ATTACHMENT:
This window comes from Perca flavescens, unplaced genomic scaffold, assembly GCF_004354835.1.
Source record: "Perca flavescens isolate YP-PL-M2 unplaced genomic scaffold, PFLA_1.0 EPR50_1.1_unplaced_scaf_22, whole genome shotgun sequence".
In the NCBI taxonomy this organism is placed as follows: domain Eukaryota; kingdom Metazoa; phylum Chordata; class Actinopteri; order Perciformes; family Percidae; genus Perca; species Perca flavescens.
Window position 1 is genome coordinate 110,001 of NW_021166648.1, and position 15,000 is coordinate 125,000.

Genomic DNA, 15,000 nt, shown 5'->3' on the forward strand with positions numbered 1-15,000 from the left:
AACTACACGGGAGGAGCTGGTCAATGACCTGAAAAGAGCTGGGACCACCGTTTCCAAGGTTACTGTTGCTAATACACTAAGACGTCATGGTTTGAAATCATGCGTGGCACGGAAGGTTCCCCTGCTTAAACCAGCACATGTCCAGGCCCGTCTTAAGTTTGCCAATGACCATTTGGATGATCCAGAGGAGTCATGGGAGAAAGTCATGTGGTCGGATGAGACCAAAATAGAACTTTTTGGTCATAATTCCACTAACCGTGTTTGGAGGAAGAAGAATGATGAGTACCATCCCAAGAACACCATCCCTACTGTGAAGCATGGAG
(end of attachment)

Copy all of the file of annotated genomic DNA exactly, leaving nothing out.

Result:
This window comes from Perca flavescens, unplaced genomic scaffold, assembly GCF_004354835.1.
Source record: "Perca flavescens isolate YP-PL-M2 unplaced genomic scaffold, PFLA_1.0 EPR50_1.1_unplaced_scaf_22, whole genome shotgun sequence".
In the NCBI taxonomy this organism is placed as follows: domain Eukaryota; kingdom Metazoa; phylum Chordata; class Actinopteri; order Perciformes; family Percidae; genus Perca; species Perca flavescens.
Window position 1 is genome coordinate 110,001 of NW_021166648.1, and position 15,000 is coordinate 125,000.

Genomic DNA, 15,000 nt, shown 5'->3' on the forward strand with positions numbered 1-15,000 from the left:
AACTACACGGGAGGAGCTGGTCAATGACCTGAAAAGAGCTGGGACCACCGTTTCCAAGGTTACTGTTGCTAATACACTAAGACGTCATGGTTTGAAATCATGCGTGGCACGGAAGGTTCCCCTGCTTAAACCAGCACATGTCCAGGCCCGTCTTAAGTTTGCCAATGACCATTTGGATGATCCAGAGGAGTCATGGGAGAAAGTCATGTGGTCGGATGAGACCAAAATAGAACTTTTTGGTCATAATTCCACTAACCGTGTTTGGAGGAAGAAGAATGATGAGTACCATCCCAAGAACACCATCCCTACTGTGAAGCATGGAG